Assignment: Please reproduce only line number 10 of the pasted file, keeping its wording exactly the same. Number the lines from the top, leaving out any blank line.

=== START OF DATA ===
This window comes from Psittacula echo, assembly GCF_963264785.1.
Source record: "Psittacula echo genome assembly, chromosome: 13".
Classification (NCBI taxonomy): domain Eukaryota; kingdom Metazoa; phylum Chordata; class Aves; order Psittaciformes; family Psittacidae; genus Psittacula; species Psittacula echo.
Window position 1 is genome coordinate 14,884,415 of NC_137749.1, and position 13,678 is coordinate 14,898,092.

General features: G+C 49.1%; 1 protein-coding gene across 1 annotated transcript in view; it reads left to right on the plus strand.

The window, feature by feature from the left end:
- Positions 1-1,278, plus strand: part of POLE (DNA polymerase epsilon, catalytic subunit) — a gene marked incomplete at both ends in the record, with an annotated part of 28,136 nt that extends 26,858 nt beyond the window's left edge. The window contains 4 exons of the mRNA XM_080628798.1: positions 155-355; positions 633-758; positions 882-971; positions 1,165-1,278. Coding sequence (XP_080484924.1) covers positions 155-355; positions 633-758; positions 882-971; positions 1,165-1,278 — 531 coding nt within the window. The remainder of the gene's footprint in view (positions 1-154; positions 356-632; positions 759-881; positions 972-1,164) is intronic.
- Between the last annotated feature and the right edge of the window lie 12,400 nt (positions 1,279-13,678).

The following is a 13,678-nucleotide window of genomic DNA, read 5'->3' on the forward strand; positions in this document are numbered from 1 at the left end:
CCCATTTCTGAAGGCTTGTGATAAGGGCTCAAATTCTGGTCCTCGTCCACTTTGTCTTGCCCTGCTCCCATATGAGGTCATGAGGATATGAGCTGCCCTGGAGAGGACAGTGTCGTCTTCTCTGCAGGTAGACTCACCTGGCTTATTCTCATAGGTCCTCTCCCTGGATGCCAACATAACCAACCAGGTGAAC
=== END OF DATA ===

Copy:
CCCATTTCTGAAGGCTTGTGATAAGGGCTCAAATTCTGGTCCTCGTCCACTTTGTCTTGCCCTGCTCCCATATGAGGTCATGAGGATATGAGCTGCCCTGGAGAGGACAGTGTCGTCTTCTCTGCAGGTAGACTCACCTGGCTTATTCTCATAGGTCCTCTCCCTGGATGCCAACATAACCAACCAGGTGAAC